Best practices to help your organization reap all the benefits of BYOD, without the risks
The term ‘BYOB’ first appeared in the early 1920s. At the time, it meant ‘bring your own bottle’ and was mostly used when inviting people to parties to politely request that guests bring their own drinks along with them. A whole century later, it seems that this idea has carried over into the workplace, but in this case, it doesn’t of course refer to drinks, but rather, devices.
Today, when most of us own a plethora of digital devices, the term BYOD or ‘bring your own device’ is becoming increasingly popular. As a result, many organizations in a bid to stay current and attractive to employees (it’s an employee’s market right now), have put company policies in place that allow employees, partners, and contractors to use their personal devices for work purposes.
However, a BYOD policy brings with it a host of advantages and disadvantages. It would be completely fair to say, that without proper risk mitigation, the potential perils of BYOD far outweigh the benefits, and what would seem initially like an innovative money-saving idea (among other things), could, in fact, cost the organization its funds, its reputation and ultimately, its clients.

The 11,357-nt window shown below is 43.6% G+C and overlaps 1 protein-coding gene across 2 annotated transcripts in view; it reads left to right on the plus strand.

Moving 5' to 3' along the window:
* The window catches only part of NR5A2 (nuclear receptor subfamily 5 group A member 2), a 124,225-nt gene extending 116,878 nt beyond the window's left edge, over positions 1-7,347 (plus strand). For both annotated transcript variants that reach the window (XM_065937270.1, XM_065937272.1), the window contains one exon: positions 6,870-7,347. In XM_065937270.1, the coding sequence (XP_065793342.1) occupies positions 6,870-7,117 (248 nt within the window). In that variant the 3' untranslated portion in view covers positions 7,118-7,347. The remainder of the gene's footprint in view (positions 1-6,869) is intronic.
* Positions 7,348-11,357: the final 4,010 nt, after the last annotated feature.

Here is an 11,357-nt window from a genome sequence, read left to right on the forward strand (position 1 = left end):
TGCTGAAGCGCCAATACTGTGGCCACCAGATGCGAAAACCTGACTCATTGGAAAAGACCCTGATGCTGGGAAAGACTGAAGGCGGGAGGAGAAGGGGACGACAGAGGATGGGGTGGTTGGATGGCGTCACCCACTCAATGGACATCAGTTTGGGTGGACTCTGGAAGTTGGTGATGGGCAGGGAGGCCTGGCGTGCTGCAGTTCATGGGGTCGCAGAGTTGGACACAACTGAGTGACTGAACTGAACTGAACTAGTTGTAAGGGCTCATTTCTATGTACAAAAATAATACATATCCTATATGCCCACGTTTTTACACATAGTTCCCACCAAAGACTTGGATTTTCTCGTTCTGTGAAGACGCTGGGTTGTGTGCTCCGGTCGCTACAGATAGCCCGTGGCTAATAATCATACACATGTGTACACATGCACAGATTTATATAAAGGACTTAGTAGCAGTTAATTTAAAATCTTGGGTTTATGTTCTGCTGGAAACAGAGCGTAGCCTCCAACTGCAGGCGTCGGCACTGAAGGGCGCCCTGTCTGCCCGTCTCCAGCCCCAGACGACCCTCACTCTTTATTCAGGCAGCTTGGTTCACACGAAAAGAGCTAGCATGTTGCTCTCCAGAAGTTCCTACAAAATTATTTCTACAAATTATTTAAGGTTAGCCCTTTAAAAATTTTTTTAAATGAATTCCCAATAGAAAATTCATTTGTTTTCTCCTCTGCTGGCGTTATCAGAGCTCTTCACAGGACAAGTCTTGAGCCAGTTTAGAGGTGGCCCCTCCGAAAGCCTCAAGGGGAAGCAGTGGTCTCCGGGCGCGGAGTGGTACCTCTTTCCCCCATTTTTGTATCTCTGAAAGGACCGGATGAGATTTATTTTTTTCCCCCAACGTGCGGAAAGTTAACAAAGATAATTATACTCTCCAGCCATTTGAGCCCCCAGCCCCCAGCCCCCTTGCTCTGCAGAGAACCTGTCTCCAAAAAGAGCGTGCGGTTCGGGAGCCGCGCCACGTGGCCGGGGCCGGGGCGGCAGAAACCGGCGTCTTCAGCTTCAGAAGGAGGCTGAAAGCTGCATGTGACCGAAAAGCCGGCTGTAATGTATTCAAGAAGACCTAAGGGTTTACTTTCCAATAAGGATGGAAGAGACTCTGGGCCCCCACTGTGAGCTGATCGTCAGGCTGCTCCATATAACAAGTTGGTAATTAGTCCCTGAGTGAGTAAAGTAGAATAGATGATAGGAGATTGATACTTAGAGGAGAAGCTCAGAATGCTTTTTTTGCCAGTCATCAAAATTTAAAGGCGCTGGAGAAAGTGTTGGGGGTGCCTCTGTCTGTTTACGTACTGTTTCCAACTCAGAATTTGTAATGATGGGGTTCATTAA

IT departments wishing to support the BYOD trend need to clearly understand how to carry out BOYD policies safely and securely in order to reap its benefits, mitigate its risks, and successfully join the proverbial party.
BYOD up close and personal
So, what exactly does BOYD mean for the organization and the user? BYOD essentially means bring your own laptop, tablet, or smartphone.
Sound good for OPEX?
However, several things must be considered first. It’s a given that these devices will inevitably travel freely between the office and any other location frequented by the user. Today, you’ll find employees working from a variety of impromptu locations. Among them, the home, the coffee shop, the beach, the airline departure lounge, the doctor’s waiting room, even, the kid’s football game.
We’ve all been there. We’ve all done it.
It’s also worth noting that the BYOD trend has evolved organically, without explicit IT authorization. Millennials and Generation Z in particular, (those born between 1981 and 1996, and 1997 onwards, respectively) expect to be able to work using any device, wherever, and whenever they want, at any hour of the day, in any number of unconventional locations.
In this article, we’ll take a close look at all the implications of BYOD, both good and bad.
To get the BYOD report: